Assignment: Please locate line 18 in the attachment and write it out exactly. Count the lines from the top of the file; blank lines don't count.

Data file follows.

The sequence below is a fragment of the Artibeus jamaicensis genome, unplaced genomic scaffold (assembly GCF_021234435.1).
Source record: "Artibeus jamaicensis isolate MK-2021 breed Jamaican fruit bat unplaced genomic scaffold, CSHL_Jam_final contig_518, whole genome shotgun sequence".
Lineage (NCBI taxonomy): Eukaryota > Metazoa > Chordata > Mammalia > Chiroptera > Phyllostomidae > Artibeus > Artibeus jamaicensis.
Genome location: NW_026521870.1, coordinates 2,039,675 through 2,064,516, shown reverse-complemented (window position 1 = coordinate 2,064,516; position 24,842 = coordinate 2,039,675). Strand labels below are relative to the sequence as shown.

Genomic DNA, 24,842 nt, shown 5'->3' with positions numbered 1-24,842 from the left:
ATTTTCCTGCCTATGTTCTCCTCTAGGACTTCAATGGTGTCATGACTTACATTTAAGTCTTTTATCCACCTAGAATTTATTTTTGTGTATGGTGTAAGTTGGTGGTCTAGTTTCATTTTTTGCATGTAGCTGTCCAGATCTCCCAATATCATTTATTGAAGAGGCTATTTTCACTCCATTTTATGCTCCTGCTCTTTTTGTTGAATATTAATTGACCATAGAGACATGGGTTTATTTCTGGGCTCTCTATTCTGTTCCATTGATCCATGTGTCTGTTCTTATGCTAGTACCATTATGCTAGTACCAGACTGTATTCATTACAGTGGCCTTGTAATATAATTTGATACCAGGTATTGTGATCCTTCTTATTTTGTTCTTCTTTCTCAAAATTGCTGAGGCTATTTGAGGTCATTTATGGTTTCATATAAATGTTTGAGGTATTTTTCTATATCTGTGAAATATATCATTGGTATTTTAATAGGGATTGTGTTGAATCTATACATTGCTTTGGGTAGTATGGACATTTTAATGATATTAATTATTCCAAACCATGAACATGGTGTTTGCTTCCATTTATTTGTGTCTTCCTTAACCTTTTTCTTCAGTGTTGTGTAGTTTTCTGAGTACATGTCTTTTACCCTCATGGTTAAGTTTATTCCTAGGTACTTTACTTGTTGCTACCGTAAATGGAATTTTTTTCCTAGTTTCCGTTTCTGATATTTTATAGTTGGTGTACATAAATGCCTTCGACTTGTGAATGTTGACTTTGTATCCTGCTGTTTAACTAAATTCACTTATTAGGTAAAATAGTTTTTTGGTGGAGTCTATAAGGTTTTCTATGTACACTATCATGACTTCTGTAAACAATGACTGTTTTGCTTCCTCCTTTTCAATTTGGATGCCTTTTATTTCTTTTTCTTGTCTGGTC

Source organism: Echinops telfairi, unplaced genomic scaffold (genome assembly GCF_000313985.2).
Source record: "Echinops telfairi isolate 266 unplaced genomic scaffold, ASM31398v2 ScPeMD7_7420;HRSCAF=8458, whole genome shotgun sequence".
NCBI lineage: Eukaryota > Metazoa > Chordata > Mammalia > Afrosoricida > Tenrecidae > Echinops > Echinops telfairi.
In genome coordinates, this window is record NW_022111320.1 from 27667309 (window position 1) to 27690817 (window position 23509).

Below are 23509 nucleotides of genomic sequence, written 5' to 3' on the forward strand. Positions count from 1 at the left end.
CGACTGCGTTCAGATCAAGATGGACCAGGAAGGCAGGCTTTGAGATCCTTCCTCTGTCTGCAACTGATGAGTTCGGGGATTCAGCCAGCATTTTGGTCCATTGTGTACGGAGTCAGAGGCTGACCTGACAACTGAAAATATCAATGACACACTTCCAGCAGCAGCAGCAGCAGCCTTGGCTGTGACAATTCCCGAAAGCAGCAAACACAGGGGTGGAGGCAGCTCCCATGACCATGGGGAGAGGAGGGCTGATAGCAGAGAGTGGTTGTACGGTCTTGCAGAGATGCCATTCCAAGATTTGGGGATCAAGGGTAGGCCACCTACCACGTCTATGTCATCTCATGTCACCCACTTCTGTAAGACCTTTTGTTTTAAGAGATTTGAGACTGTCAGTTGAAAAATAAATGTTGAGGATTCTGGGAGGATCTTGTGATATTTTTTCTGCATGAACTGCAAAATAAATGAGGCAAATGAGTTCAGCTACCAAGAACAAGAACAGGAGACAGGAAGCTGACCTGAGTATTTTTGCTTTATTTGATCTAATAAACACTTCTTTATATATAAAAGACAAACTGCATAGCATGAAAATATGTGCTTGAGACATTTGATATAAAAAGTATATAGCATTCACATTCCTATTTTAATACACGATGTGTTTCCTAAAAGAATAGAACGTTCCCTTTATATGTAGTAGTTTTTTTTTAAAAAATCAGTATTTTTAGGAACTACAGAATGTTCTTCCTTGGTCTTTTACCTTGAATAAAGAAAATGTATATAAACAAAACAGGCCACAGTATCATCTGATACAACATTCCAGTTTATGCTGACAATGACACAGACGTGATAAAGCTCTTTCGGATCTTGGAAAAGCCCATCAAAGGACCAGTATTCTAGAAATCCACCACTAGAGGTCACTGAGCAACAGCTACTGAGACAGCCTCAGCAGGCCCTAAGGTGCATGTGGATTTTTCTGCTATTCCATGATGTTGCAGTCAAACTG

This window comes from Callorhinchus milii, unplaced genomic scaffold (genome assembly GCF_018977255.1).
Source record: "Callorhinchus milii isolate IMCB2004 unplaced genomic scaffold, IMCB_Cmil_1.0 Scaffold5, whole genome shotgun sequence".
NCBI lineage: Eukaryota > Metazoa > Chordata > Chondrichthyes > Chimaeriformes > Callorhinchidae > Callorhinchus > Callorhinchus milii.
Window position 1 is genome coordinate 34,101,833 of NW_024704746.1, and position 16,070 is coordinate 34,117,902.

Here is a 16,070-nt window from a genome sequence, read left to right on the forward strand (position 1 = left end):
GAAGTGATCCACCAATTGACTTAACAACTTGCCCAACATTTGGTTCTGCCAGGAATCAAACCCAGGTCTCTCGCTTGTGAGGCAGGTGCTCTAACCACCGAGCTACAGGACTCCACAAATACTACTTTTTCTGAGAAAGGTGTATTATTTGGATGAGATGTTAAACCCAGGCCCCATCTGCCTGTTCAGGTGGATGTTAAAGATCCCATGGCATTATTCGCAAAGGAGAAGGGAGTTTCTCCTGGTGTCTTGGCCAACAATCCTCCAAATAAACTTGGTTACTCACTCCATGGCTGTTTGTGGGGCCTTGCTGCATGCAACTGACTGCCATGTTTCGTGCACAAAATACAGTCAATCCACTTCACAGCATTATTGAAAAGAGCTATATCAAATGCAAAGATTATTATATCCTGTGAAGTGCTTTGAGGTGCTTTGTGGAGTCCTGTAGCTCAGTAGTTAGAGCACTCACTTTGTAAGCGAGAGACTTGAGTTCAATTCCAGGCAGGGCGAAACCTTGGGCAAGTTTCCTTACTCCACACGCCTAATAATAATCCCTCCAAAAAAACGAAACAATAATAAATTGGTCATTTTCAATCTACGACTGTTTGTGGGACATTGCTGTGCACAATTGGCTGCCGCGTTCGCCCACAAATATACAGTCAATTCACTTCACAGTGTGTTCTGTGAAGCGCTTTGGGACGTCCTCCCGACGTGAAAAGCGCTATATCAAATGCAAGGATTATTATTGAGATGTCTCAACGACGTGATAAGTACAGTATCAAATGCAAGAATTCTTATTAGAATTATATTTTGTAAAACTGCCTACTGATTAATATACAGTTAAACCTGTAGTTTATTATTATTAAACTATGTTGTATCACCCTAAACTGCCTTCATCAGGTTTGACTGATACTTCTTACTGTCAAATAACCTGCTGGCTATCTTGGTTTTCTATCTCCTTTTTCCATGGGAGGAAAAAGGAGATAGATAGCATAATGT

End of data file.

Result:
GAAGTGATCCACCAATTGACTTAACAACTTGCCCAACATTTGGTTCTGCCAGGAATCAAACCCAGGTCTCTCGCTTGTGAGGCAGGTGCTCTAACCACCGAGCTACAGGACTCCACAAATACTACTTTTTCTGAGAAAGGTGTATTATTTGGATGAGATGTTAAACCCAGGCCCCATCTGCCTGTTCAGGTGGATGTTAAAGATCCCATGGCATTATTCGCAAAGGAGAAGGGAGTTTCTCCTGGTGTCTTGGCCAACAATCCTCCAAATAAACTTGGTTACTCACTCCATGGCTGTTTGTGGGGCCTTGCTGCATGCAACTGACTGCCATGTTTCGTGCACAAAATACAGTCAATCCACTTCACAGCATTATTGAAAAGAGCTATATCAAATGCAAAGATTATTATATCCTGTGAAGTGCTTTGAGGTGCTTTGTGGAGTCCTGTAGCTCAGTAGTTAGAGCACTCACTTTGTAAGCGAGAGACTTGAGTTCAATTCCAGGCAGGGCGAAACCTTGGGCAAGTTTCCTTACTCCACACGCCTAATAATAATCCCTCCAAAAAAACGAAACAATAATAAATTGGTCATTTTCAATCTACGACTGTTTGTGGGACATTGCTGTGCACAATTGGCTGCCGCGTTCGCCCACAAATATACAGTCAATTCACTTCACAGTGTGTTCTGTGAAGCGCTTTGGGACGTCCTCCCGACGTGAAAAGCGCTATATCAAATGCAAGGATTATTATTGAGATGTCTCAACGACGTGATAAGTACAGTATCAAATGCAAGAATTCTTATTAGAATTATATTTTGTAAAACTGCCTACTGATTAATATACAGTTAAACCTGTAGTTTATTATTATTAAACTATGTTGTATCACCCTAAACTGCCTTCATCAGGTTTGACTGATACTTCTTACTGTCAAATAACCTGCTGGCTATCTTGGTTTTCTATCTCCTTTTTCCATGGGAGGAAAAAGGAGATAGATAGCATAATGT